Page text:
F LORHAM PARK, N.J. — Adam Gase cleared the air with Jamal Adams after the Pro Bowl safety voiced his displeasure about being taken out late in Monday’s loss to the Browns.
It was Gase’s call to remove Adams for the final five defensive snaps. But Gase wouldn’t classify it as a benching and said it wasn’t performance related.
“Absolutely not,” Gase said
The same can’t be said for another member of the Jets’ secondary. Trumaine Johnson was benched for performance reasons, and it’s looking like he will be watching from the sideline again when the Jets play in New England Sunday.
The high-priced cornerback didn’t play well in the season-opening loss to Buffalo. Johnson needs to re-earn the trust of a coaching staff that believed he would play well after reuniting with defensive coordinator Gregg Williams.
“It just hasn’t worked out as well as we need it to,” Gase said. “The good thing is we got a long ways to go.”
Nate Hairston started for Johnson, and played well. Johnson entered the game with 3:27 left in the fourth quarter, after Hairston cramped up. The Jets could stick with Darryl Roberts and Hairston as the starting corners Sunday with Brian Poole the nickel corner. “I thought the guys did a good job last week,” Gase said. “Our corners weren’t our problem last game.”
Johnson signed a five-year, $72.5 million contract in 2018, and has not played up to his paycheck. He missed five games last season because of injury, was benched for the final game for being late to meetings, and he struggled in coverage.
His best seasons came with the Rams under Williams. The Jets were optimistic Williams could bring out the best in Johnson again, but it hasn’t happened yet. All spots are earned under Gase, who doesn’t take into account a player’s contract.
“That’s irrelevant to me,” he said. “I don’t care how much money you make.”
Johnson said he was going to speak to his coaches face-to-face to understand why he was benched. He said he hasn’t gotten any clarity. He admitted he was “upset” and he “didn’t agree” with the coach’s decision. But he continued to downplay it, saying his focus is on helping the team win games. “When my number’s called, I’ll be ready to play,” Johnson said.
Gase doesn’t worry about that with Adams.
He loves Adams’ attitude and aggressiveness, which is why he made him a captain. But with the game decided and the emotional Adams frustrated by the score and charged up to make a big play, Gase told his defensive coaches to remove him.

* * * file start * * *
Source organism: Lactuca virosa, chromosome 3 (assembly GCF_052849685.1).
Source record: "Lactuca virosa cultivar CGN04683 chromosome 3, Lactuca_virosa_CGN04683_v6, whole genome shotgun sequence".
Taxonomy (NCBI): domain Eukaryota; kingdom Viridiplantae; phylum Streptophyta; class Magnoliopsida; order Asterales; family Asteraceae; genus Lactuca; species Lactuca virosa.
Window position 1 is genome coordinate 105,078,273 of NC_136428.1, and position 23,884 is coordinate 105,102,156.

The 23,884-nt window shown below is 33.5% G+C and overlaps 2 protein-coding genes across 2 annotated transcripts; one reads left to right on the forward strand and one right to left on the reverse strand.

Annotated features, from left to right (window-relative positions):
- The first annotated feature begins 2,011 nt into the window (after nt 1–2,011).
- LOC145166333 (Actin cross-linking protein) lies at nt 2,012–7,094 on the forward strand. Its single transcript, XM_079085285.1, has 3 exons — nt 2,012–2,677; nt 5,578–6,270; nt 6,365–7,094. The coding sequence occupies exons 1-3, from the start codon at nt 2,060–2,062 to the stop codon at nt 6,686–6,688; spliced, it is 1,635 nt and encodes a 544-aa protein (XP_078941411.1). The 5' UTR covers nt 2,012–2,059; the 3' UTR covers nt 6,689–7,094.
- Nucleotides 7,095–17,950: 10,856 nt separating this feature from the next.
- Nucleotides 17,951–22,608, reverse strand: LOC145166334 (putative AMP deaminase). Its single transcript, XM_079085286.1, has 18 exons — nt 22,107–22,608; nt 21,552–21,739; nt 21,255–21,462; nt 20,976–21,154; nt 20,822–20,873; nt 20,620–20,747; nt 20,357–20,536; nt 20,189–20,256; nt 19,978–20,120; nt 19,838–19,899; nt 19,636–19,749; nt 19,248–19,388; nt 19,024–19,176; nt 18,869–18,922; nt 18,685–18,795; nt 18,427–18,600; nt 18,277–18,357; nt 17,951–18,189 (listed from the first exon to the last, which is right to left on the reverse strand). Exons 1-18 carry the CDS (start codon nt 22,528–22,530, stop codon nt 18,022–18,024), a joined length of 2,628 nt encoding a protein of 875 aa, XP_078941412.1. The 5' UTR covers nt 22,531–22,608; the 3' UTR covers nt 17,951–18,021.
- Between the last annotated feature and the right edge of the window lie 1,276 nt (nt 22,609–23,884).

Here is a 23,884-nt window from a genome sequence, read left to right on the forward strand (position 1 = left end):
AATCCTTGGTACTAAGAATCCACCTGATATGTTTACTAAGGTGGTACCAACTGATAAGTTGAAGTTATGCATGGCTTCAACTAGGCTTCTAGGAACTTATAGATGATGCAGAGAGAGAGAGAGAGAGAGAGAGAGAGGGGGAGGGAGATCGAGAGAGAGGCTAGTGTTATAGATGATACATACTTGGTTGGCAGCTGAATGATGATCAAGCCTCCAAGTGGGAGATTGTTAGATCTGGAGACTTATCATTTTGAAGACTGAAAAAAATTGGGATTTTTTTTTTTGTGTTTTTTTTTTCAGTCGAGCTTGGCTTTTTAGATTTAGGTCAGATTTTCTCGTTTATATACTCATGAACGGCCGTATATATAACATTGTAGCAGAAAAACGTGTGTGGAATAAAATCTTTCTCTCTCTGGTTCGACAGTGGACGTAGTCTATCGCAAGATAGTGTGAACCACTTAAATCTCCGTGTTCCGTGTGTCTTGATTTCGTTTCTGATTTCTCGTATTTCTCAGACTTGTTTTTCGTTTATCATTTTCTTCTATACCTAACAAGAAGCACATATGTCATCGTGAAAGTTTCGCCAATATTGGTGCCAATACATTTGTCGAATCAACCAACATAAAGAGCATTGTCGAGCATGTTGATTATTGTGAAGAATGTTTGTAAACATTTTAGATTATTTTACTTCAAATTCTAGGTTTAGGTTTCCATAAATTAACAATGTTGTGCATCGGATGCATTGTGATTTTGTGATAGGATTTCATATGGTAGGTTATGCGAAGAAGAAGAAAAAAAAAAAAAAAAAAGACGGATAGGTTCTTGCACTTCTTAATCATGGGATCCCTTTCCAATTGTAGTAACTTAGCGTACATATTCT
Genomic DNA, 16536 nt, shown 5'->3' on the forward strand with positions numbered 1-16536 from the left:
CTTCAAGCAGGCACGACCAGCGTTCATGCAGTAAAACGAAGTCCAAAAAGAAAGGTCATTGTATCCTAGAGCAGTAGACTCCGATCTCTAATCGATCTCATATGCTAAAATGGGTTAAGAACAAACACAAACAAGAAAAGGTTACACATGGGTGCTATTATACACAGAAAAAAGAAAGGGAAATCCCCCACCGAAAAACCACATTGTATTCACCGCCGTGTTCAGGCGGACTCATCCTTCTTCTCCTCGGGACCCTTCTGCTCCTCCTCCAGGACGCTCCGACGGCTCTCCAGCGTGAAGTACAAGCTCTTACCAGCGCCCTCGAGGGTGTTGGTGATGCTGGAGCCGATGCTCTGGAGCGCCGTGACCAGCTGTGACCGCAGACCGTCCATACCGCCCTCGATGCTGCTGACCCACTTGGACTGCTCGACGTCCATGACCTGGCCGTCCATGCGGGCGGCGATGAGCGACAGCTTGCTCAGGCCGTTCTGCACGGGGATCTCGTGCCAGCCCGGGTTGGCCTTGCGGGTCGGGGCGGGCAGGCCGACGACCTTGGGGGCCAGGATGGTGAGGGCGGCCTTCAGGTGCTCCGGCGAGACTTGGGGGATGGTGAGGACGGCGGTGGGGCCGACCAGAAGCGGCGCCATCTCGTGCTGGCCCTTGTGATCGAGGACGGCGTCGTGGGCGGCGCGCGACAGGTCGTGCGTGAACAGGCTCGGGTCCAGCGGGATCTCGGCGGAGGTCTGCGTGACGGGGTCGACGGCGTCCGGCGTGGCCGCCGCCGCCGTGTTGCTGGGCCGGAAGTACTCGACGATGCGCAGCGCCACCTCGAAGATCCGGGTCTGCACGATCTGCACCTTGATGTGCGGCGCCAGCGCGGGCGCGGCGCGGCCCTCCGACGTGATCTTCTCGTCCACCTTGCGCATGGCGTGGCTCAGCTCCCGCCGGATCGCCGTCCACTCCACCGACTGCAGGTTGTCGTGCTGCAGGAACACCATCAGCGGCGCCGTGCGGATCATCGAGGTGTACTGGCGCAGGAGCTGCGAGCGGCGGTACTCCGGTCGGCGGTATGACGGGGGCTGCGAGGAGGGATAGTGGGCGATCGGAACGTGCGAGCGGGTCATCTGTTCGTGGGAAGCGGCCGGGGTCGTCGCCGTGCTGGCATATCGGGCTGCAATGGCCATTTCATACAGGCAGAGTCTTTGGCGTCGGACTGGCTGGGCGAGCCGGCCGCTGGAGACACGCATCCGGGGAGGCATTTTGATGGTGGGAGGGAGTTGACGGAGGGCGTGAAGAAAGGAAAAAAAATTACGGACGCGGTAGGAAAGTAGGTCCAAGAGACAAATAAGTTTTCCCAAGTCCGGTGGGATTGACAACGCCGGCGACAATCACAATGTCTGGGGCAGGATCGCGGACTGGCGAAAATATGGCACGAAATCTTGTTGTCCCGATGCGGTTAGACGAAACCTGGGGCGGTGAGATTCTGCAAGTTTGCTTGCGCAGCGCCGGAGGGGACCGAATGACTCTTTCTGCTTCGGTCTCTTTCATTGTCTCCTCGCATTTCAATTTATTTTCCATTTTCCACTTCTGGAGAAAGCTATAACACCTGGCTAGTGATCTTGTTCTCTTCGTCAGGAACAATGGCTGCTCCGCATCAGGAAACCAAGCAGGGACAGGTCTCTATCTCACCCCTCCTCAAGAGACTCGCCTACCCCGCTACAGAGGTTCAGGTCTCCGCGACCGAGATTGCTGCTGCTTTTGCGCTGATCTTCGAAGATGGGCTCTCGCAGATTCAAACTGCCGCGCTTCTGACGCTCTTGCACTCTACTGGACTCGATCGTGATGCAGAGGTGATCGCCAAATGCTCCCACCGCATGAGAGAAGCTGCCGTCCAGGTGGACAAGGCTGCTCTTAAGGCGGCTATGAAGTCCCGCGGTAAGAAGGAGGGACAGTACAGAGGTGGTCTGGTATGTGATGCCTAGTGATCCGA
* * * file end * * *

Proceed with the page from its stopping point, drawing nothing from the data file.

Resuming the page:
Adams had just been whistled for back-to-back penalties. Gase didn’t want anything to happen that would lead to him being without one of his best players.
“That was me,” Gase said. “I thought he was getting fired up pretty good. I clicked over and I was like, ‘Hey, we need to be careful,’ because I was worried that something bad was going to happen. We needed him for the next week. They were smart and they pulled him off. I said, ‘Just calm him down,’ and they were off the field. I didn’t look at that as benching. That was more, ‘Let’s calm him down.’ ”
Adams went on WFAN Tuesday and said he was “benched” and “upset.” Adams is scheduled to speak to reporters Thursday.
“I’m going to go off of my experience,” Gase said. “I’ve been through some situations where I’ve seen it go the other way. I thought that was the right move for us at that moment. Right or wrong, there was no hidden meaning behind it. That was my gut reaction. I feel like if I would have went the other way and said don’t worry about it, let’s just see what happens and something bad happened, then I’m going to regret that. I’d rather not regret something.”
Gase said he wasn’t surprised at Adams’ reaction. He tried to defuse the situation Wednesday when he talked to Adams privately. “He’s a competitor, man,” Gase said. “He’s intense. He’s all in. I didn’t get to see him until after the game. I one-hundred percent understand why he was not happy.”
Adams also caused a firestorm because he stopped following the Jets on his social media platforms. But Gase shrugged that off. “Good thing I don’t pay attention to that,” he said. “So I don’t care.”